One writer wrote “Crying for a building? Is this not ridiculous”, I thought, as I watched the dreadful sight of Notre Dame’s spire, tumbling down blackened by the engulfing flames. But the whole world seemed to be grieving too. I had fresh empathy for the Israelites who wept over the destruction of their Temple. Like Paris’ cathedral, Solomon’s temple appeared indestructible throughout generations: the unmissable stop on a visit to the capital; the emblem of their country and identity; a place to marvel at the beauty and meet with God. It would always be there – until it wasn’t.

The immense collective grief that was felt by those watching Notre Dame burn was surprising, though some of the earliest reactions involved noting that time comes for us all. Historical monuments have been lost to natural decay and fiscal irresponsibility. Historical edifices have also been readily lost to violent, purposeful destruction, too, more often than not by Western countries to non-Western ones. So you could expect someone to say that this church and what it represents had simply reached its inevitable end. Or a partial end. The path to an end. The bell towers are intact but wooden structures and some art, centuries old, are lost forever.

But, overwhelmingly, people mourned. There were almost three million uses (and counting) of the hashtag #NotreDame on Twitter, many users sharing photos or memories of visiting it for the first time. Gatherers in Paris sang “Ave Maria” outside as the building burned. Architecture and art invoke something in us; an emotional reaction we hadn’t thought possible.

When we collectively mourn a monument like Notre Dame, we aren’t mourning the literal, physical building. It is something more esoteric: it’s the loss of history, sometimes shared, sometimes complex, sometimes difficult. We mourn the loss of a testament to human ingenuity and resilience, and a shared desire to experience the physical manifestations of that remarkable humanity in person. We mourn the idea that some things — the most beautiful things, the things that those of us who’ve been lucky enough to see them will remember as long as we live — are meant to last forever.

Or was it something more – the faith it stood for, the faith that had been lost by so many, the wistfulness for a day when faith seemed easier, the longing for something to hold onto. No photo can adequately capture the enormity of a building like Notre Dame, because its significance transcends the physical. And that’s why its destruction is so profound.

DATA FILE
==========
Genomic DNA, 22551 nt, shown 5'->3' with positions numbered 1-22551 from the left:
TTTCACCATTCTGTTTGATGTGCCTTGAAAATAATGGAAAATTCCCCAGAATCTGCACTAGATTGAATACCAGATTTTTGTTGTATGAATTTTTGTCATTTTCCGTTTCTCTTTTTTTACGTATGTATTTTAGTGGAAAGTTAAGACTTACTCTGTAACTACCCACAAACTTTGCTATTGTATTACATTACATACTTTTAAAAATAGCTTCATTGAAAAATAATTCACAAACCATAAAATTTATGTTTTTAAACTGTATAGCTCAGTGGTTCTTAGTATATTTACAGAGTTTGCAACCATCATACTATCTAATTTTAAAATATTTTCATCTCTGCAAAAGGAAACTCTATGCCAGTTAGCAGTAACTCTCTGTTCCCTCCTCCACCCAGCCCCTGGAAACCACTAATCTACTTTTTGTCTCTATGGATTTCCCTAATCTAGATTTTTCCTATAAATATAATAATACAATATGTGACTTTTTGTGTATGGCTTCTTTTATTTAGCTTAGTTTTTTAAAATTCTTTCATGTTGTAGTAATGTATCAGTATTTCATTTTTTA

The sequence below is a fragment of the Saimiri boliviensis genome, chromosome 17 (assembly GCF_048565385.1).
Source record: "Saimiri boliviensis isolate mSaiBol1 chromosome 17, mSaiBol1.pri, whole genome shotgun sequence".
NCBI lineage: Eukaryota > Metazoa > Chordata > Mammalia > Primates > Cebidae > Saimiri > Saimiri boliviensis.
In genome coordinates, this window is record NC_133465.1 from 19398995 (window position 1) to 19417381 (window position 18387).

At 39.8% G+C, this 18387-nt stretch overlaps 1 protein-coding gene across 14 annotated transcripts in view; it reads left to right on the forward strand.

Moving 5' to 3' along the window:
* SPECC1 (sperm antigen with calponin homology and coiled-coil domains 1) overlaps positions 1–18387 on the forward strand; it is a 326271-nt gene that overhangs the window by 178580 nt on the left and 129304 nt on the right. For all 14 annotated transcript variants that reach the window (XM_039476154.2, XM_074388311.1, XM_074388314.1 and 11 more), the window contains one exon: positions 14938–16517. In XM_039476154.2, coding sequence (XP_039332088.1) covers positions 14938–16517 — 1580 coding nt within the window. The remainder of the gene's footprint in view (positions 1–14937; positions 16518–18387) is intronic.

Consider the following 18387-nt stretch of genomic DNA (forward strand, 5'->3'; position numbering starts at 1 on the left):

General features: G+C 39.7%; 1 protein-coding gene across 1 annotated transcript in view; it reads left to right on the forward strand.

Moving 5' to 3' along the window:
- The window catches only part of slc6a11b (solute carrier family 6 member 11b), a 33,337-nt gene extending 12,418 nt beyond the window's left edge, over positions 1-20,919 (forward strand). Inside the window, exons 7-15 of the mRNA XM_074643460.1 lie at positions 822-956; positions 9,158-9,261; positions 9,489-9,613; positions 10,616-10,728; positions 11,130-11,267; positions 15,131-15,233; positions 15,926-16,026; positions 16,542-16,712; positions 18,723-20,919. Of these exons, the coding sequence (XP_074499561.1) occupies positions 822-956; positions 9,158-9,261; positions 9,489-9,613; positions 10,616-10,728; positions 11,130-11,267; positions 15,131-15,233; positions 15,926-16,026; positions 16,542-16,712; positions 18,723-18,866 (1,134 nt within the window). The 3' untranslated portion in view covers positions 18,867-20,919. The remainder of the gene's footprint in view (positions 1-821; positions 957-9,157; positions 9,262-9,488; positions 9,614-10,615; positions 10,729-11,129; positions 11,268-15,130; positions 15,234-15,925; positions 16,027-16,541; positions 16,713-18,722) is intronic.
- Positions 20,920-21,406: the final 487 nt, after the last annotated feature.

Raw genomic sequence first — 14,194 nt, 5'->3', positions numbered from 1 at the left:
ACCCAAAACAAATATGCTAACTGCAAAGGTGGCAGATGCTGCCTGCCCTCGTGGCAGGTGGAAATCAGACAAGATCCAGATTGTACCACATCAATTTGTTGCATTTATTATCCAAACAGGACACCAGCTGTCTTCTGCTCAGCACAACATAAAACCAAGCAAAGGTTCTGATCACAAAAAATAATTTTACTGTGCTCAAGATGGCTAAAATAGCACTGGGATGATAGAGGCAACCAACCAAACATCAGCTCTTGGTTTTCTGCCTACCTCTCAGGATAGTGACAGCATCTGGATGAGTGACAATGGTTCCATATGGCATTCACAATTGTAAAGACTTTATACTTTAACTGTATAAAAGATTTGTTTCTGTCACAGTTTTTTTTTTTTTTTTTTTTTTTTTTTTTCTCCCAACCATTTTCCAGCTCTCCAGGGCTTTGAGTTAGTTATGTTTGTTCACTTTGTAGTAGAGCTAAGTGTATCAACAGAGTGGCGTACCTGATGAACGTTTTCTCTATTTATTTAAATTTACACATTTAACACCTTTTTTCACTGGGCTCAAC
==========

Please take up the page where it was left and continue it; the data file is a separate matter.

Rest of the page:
Buildings are often the preserve of the professional. I am not a professional but I am also a stake-holder, and my voice and voices like mine, need to be heard. For many people a church is a sermon in stone. The outside appearance of a church speaks volumes - good and bad. Whatever the future for many of our churches, (and sadly that future is not bright), then we need to take seriously the emotional investment in them. If they must be closed, demolished or sold for other uses, then let us find ways of doing so that gives dignity and respect and allows us to draw a line and move on, not feeling as vandalised as the building itself. Never forget, as someone once wrote “Long before people could read, the Church was preaching the gospel. And to do so she used the very structure of her buildings to preach. Many of our older buildings are a sermon in stone and stained glass.” If it is to be updated, changed radically to fulfil its future, then let that also be done with respect for its past and let us seek to make as many links and connections as possible so that in both cases the “soul” may be preserved and the life continue. As the Chair of the General Trustees has written “We need more liturgy about letting go, about recognising the good things from the past, of telling tales as if we were at a ‘wake’ and about moving on in faith. There is bereavement here, but are we not people of the resurrection?” Faith and practicality need to walk hand in hand.

In September my wife and I joined the congregation of Monifieth in St Rule’s building, one of three that had made up the united charge eleven years before. This was to be their last service. Thanks were given for all the unique memories it contained. The Minister invited different members to come forward and carry precious objects that told the building’s story to the new purpose built building. Then, led by a BB pipe band, the whole congregation walked out for the last time and made their way in the sunshine along the main street to their new light bright, attractive and warm home in the heart of the community. The old building was hard to heat, it was dark, difficult to enter for those who were disabled and had only one toilet. However it was treated with respect, and to be part of the ending and the beginning was a wonderful experience. Tears at its passing were mingled with joy at the new Monifieth Parish Church and both emotions were appropriate as we consecrated the new to God.

At the heart of our Christian faith we believe that God became “embodied” in Jesus Christ. God could be seen and touched and known. Our buildings have often, in their own way, helped us to embody our faith and set us free to worship God. May they continue to do so, for the glory of God.